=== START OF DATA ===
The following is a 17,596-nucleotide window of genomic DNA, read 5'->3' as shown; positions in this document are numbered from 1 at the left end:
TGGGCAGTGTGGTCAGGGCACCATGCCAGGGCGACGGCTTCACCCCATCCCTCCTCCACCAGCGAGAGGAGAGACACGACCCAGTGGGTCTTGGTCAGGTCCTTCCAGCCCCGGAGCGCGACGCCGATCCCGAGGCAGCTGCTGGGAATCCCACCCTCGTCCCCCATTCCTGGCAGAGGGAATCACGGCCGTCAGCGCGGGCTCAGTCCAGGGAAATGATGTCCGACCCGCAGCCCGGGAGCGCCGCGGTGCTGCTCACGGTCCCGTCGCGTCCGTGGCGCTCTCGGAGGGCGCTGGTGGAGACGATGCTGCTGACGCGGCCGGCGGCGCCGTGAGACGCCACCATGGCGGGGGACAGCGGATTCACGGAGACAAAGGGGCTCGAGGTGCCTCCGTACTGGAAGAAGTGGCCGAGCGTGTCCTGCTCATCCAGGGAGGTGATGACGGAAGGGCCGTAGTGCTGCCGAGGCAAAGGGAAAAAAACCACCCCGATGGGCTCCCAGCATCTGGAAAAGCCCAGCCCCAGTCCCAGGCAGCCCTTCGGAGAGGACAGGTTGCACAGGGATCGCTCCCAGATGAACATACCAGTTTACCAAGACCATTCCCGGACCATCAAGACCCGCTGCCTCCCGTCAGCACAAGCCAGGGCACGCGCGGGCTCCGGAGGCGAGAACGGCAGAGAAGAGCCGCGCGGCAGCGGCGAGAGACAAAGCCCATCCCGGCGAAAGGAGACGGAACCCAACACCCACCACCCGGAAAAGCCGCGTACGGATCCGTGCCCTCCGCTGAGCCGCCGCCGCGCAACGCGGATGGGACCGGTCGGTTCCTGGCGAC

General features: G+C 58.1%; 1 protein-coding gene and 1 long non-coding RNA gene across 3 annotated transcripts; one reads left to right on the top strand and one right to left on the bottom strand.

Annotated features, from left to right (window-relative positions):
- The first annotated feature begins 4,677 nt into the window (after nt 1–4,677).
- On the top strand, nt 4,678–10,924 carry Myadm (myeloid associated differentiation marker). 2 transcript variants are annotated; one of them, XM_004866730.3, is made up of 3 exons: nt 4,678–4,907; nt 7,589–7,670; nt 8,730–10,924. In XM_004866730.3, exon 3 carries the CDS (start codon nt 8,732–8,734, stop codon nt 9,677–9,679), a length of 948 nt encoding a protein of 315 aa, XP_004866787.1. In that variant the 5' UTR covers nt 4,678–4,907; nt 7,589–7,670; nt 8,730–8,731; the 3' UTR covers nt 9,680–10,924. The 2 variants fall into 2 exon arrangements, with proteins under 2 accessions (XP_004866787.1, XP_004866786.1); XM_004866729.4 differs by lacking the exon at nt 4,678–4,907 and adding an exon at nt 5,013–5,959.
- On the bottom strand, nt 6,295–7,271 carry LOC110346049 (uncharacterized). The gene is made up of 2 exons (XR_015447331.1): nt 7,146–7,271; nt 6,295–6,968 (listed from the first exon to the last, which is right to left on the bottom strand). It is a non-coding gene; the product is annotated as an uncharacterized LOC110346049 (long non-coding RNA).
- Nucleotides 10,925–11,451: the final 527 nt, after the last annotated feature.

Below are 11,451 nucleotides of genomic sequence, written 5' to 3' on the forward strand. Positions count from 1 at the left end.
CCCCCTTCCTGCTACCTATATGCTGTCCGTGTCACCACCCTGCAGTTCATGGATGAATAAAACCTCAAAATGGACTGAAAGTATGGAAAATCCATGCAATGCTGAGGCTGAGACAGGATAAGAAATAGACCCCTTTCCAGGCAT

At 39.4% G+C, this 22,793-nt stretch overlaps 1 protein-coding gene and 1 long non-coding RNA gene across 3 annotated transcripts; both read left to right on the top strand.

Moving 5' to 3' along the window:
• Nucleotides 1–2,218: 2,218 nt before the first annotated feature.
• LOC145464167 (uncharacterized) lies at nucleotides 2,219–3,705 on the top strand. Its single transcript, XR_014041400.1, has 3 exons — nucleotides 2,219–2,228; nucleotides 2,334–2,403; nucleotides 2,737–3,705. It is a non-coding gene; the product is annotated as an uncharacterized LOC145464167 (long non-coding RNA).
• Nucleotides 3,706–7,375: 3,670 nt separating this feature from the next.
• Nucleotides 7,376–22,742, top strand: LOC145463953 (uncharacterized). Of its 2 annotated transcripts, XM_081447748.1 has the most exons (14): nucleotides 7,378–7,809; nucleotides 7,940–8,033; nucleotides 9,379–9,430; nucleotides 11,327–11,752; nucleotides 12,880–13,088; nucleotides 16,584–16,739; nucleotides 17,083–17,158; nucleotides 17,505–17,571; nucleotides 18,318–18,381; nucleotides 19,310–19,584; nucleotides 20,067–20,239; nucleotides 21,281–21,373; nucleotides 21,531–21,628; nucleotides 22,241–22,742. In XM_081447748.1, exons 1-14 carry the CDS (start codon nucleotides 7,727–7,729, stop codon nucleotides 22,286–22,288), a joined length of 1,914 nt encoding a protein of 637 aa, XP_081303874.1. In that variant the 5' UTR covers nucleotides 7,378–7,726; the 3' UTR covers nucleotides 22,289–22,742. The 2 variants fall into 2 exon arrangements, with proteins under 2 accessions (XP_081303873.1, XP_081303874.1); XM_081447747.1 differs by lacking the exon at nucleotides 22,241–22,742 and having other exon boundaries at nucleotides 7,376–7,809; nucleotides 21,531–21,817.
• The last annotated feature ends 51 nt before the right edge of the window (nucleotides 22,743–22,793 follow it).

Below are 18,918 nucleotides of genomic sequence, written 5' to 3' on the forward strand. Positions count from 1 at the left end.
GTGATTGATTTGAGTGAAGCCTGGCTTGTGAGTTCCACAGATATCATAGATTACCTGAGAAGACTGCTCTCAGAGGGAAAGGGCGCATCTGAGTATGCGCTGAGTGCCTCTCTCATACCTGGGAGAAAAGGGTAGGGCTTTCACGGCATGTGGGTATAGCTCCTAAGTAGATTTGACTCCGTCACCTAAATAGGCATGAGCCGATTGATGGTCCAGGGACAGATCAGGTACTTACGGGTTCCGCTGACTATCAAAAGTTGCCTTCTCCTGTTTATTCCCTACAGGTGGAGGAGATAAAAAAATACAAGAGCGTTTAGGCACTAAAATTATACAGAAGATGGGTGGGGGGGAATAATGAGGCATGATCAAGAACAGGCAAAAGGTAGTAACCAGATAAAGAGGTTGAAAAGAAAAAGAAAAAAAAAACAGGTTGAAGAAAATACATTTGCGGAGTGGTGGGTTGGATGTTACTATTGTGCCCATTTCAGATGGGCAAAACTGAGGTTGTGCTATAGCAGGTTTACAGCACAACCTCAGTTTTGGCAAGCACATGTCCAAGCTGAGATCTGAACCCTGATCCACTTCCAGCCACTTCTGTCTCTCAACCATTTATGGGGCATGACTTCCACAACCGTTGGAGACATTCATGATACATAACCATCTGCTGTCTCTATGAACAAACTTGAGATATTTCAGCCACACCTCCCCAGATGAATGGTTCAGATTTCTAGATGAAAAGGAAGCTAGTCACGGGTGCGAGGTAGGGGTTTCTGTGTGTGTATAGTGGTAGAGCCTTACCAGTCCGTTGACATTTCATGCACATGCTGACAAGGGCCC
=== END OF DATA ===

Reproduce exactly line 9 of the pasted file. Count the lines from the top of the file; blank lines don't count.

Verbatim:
Below are 11,451 nucleotides of genomic sequence, written 5' to 3' on the forward strand. Positions count from 1 at the left end.